The structure of Tsi1 is a whole β-strands fold, and three β-sheets constitute half of the β-propeller-like form. Tsi1 shares little sequence similarity with the papain-like protease inhibitor of the cystatin superfamily. The cystatin superfamily consists of stefin, cystatin, kininogen and cystatin-related protease inhibitors . Unlike kininogen, Tsi1 is not a glycoprotein. Tsi1 is rich in disulfide bonds and does not contain the conserved QXVXG region in the central part of the molecule and the proline–tryptophan pair in the C-terminal part of cystatins . The Tsi1 fold is different from the cystatin fold which is based on a five-stranded antiparallel β-sheet wrapped around the central N-terminal helix . It is also different from P41 which is homologous with the thyroglobulin type-1 domain fold  chagasin, which is similar to the immologlobulin fold , and staphostatin which displays a β-barrel structure . Five loops (CD loop, EF loop, HI loop, JK loop and LM loop) of Tsi1 mimic five finger tips. The middle finger tip (the HI loop) inserts into the large pocket of Tse1 and, meanwhile, Ser109 from the HI loop directly interacts with reaction centre (Cys30 and His91), whereas the rest of the four finger tips touch the three pedals and the two calyces of flower-like Tse1. This type of binding mode is unique to the cysteine peptidase inhibitor family. In contrast with cystatins, which are non-specific inhibitors of cysteine proteases, Tsi1 targets to Tse1 specifically and should not inhibit other members of the NlpC/P60 family existing in the periplasm of P. aeruginosa. Because Tsi1 is expressed in its own periplasm, if Tsi1 can inhibit other NlpC/P60 family members which play important role in peptidoglycan recycling, it may interfere with cell cycles. The contrast between the Tse1–Tsi1 complex and cystatin–peptidase (take stefin A–cathepsin H for example) complexes in binding specificity could be illustrated from two points of view. First, 12 out of the 14 residues involved in the hydrogen-bond network between Tse1 and Tsi1 are not conserved in the alignment with its closely related NlpC/P60 family members (Figure 3C). The hydrogen-bond network is mainly formed between the 14 residues of Tse1 and the five loops of Tsi1 (Figure 4B). The only two conserved residues are catalytic residues (Cys30 and His91). The non-conservation of the residues forming the binding interface leads to a specific interaction with Tsi1. In the stefin A–cathepsin H complex, five residues from cathepsin H are involved in the intermolecular hydrogen-bond network. These five residues are highly conserved in the cathepsin family and papain. In addition, many other residues in their interface are also conserved (Supplementary Figure S5 at http://www.BiochemJ.org/bj/448/bj4480201add.htm). Consequently, stefin A is able to inhibit many members of papain-like-fold family. The second aspect is from their interface configuration. The shape of the active cleft of Tse1 is different from its closely related members. Tse1 adopts a deep and long Y-shaped active-site groove, but other NlpC/P60 members (such as Spr and Ykfc) show a narrow and shallow groove, and usually their fusion domains contribute to formation of their substrate-binding sites. With the unique structural feature of five loops, Tsi1 cannot only match the binding surface of Tse1, but also distinguish Tse1 from other NlpC/P60 family members. The half β-propeller-like Tsi1 can only insert into the large pocket of the Y-shaped groove of Tse1, as is shown in Sumpplementary Figure S4. Papain-like peptidases (such as cathepsins and papain) all exhibit long and extended V-shaped clefts which divides the protein into two parts, left and right domains, so that their wedge-shaped inhibitors, which are wide at one end and narrow at the other end, could insert into clefts and interact with evolutionarily conserved residues which reside in the clefts. So the interaction between papain-like peptidases (such as cathespins) and their inhibitors is not highly specific. In brief, we can compare Tsi1 to the key of the Tse1 and stefin to the skeleton key of papain-like peptidases (like cathespins).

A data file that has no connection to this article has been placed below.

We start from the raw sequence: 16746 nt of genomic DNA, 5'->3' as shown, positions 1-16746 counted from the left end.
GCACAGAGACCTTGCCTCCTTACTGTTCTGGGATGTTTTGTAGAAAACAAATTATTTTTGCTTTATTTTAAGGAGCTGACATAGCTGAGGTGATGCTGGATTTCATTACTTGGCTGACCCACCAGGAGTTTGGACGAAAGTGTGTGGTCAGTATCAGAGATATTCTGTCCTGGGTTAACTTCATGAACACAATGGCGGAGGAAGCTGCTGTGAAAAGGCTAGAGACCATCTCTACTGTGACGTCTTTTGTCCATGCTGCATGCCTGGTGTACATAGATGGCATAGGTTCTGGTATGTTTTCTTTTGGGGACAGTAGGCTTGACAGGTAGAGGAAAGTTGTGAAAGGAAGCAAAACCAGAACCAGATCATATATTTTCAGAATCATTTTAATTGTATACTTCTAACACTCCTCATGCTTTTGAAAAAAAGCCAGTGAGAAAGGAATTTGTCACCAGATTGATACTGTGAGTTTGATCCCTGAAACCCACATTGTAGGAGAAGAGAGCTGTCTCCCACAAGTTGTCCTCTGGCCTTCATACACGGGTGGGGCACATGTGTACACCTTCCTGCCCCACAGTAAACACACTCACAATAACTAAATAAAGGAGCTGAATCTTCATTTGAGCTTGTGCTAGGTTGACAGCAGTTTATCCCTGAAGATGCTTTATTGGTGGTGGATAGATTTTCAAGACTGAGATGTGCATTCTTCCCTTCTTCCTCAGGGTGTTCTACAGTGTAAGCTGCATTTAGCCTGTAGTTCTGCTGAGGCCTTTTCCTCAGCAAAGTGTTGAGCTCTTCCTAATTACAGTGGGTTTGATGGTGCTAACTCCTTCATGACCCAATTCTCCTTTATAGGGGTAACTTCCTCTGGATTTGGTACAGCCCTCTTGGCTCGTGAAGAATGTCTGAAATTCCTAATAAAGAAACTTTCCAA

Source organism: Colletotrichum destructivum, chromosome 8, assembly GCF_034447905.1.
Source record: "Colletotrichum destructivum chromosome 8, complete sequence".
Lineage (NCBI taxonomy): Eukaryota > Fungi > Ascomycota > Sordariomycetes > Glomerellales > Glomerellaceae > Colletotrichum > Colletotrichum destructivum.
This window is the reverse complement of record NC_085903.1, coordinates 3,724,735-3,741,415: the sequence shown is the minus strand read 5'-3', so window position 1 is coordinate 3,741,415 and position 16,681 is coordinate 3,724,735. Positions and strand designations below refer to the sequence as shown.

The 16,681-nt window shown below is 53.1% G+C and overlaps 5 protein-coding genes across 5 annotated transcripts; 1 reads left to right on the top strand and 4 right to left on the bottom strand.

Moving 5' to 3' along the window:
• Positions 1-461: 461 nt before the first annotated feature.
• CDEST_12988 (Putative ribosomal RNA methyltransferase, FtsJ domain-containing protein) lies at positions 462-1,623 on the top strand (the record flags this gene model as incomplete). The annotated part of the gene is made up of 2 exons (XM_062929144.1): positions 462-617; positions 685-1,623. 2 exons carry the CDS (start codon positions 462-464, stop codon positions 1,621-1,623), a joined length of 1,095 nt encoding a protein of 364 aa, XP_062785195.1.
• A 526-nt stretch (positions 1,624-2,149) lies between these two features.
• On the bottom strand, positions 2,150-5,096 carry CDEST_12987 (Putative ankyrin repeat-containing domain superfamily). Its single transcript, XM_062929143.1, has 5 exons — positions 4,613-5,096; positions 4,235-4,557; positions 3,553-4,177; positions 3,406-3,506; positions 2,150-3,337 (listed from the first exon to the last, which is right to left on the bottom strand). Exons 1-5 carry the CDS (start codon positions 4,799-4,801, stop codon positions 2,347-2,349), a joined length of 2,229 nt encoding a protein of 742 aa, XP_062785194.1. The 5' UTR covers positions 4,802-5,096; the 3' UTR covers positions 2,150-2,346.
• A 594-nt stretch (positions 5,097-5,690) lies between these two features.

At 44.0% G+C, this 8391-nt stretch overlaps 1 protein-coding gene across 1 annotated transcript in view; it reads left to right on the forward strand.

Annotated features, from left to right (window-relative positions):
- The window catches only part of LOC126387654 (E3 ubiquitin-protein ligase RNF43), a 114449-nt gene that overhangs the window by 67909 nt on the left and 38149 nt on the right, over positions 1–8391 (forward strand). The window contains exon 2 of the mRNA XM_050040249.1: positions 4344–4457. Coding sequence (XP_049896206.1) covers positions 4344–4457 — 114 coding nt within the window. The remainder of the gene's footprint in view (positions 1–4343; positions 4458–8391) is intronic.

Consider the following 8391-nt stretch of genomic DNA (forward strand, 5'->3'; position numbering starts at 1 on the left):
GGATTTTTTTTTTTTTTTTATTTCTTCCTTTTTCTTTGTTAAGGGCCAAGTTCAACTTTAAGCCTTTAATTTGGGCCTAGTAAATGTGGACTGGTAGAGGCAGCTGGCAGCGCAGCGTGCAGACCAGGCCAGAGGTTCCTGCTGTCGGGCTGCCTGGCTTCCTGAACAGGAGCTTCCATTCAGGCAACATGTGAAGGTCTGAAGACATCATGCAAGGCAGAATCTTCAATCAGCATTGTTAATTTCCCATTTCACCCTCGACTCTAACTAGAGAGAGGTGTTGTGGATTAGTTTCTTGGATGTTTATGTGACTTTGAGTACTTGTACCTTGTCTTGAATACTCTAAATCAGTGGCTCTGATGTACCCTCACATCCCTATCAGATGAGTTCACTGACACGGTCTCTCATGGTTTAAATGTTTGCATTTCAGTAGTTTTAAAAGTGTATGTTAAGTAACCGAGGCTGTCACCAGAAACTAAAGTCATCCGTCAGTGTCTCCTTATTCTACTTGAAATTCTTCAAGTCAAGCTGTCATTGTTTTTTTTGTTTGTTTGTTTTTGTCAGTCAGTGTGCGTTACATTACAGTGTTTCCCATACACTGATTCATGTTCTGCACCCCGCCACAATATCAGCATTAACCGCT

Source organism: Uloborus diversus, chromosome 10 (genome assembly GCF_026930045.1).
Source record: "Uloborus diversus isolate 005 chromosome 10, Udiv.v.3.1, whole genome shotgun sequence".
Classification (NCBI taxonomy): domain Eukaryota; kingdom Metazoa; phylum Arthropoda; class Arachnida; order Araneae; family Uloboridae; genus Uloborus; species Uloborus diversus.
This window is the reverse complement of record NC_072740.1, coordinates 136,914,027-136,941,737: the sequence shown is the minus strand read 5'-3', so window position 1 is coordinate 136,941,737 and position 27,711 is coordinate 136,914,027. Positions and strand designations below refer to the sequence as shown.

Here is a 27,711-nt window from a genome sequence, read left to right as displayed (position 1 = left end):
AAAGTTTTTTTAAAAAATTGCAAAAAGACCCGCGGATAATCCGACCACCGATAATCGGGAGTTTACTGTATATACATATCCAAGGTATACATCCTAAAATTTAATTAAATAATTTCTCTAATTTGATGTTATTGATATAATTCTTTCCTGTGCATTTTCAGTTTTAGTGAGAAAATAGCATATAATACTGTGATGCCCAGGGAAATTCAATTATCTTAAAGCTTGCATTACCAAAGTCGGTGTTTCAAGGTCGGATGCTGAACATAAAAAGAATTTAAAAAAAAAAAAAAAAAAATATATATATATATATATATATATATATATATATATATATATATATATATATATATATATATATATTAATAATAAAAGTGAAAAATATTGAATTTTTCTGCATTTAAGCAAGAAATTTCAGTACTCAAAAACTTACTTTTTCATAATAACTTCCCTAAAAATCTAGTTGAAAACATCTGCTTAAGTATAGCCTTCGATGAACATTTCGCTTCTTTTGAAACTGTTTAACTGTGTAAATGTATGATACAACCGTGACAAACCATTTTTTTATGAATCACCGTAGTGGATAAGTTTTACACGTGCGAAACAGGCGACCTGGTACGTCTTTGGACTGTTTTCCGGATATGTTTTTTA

The inhibitory mechanism for Tse1 by Tsi1 is slightly different from the cystatin family. Cystatin adopts a wedge-shaped structure using its wedged edge to contact the V-shaped active sites of the protease. There are three parts (N-terminal trunk and two hairpin loops) in cystatin involved in their interaction with peptidase . The N-terminal trunk displays a substrate-like manner binding in the active site and the conserved QXVXG positioned in the first hairpin binds near to the catalytic cysteine residue. Although P41 and chagasin have a different fold than cystatin, they also adopt the same three-part interaction manner as in cystatin, which is considered to be a converged evolution for cysteine protease inhibitors. Unlike this three finger tips interaction manner, Tsi1 uses a five finger tips contacting manner to bind Tse1. The middle finger tip (HI loop) directly inserts into the subsite of Tse1 and interacts with the reaction centre residues His91 and Cys30 and, thus, it is similar to the first hairpin in the cystatin family. The JK loop (ring finger tip) and LM loop (little finger tip) are comparable with the N-terminal elephant trunk in cystatin which adopts a substrate-like manner binding into the active site of papain-like cysteine. Instead of binding into the active site, these two loops interact with the α1α2 loop, β1β2 loop and β3α5 loop directly and indirectly, and are above the active centre. The CD loop (thumb tip) and ED loop (index finger tip) is like the second hairpin in the cystatin family and contacts the β2β3 loop, α5 loop and α5β4 loop. In this respect, this type of five finger tips inhibitory mode can be considered to be a variation of the classical three finger tips interaction mode, although some differences could be observed (Figure 7). In this regard, it is intriguing to suggest that the cysteine peptidase inhibitory mechanism displays a convergent evolution. The equipment of a five-finger is an advantage for Tsi1, since Tsi1 could use these fingers to enhance its specificity during the interaction with Tse1.
Guijun Shang, Xiuhua Liu, Defen Lu and Lichuan Gu designed the research; Guijun Shang, Xiuhua Liu, Defen Lu, Junbing Zhang, Ning Li, Chunyuan Zhu, Shiheng Liu, Qian Yu, Yanyu Zhao, Heqiao Zhang and Junqiang Hu performed the experiments; Guijun Shang, Xiuhua Liu, Defen Lu, Huaixing Cang, Sujuan Xu and Lichuan Gu analysed data and wrote the paper; all authors contributed to editing the paper before submission.
This work was supported by the State Key Laboratory of Microbial Technology, Shandong University and the Hi-Tech Research and Development Program of China [grant number 2006AA02A324].
We thank the staff at beamline BL17u1 at the Shanghai Synchrotron Radiation facility for support with data collection and Zheng Fan (Institute of Microbiology, Chinese Academy of Sciences) for assistance in Biacore experiments.
The atomic co-ordinates and structure factors have been deposited in the PDB with the accession codes 4EQ8 for Tse1 and 4EQA for the Tse1-(6–148)–Tsi1-(20-end) complex.
Abbreviations: DLS, dynamic light scattering; IPTG, isopropyl β-D-thiogalactopyranoside; LB, Luria–Bertani; PEG, poly(ethylene glycol); RMSD, root mean square deviation; SeMet, selenomethionine; SLP, surface layer protein; SPR, surface plasmon resonance; TEV, tobacco etch virus; Tse, type VI secretion exported; Tsi, type VI secretion immunity; T1SS etc., type I secretion system etc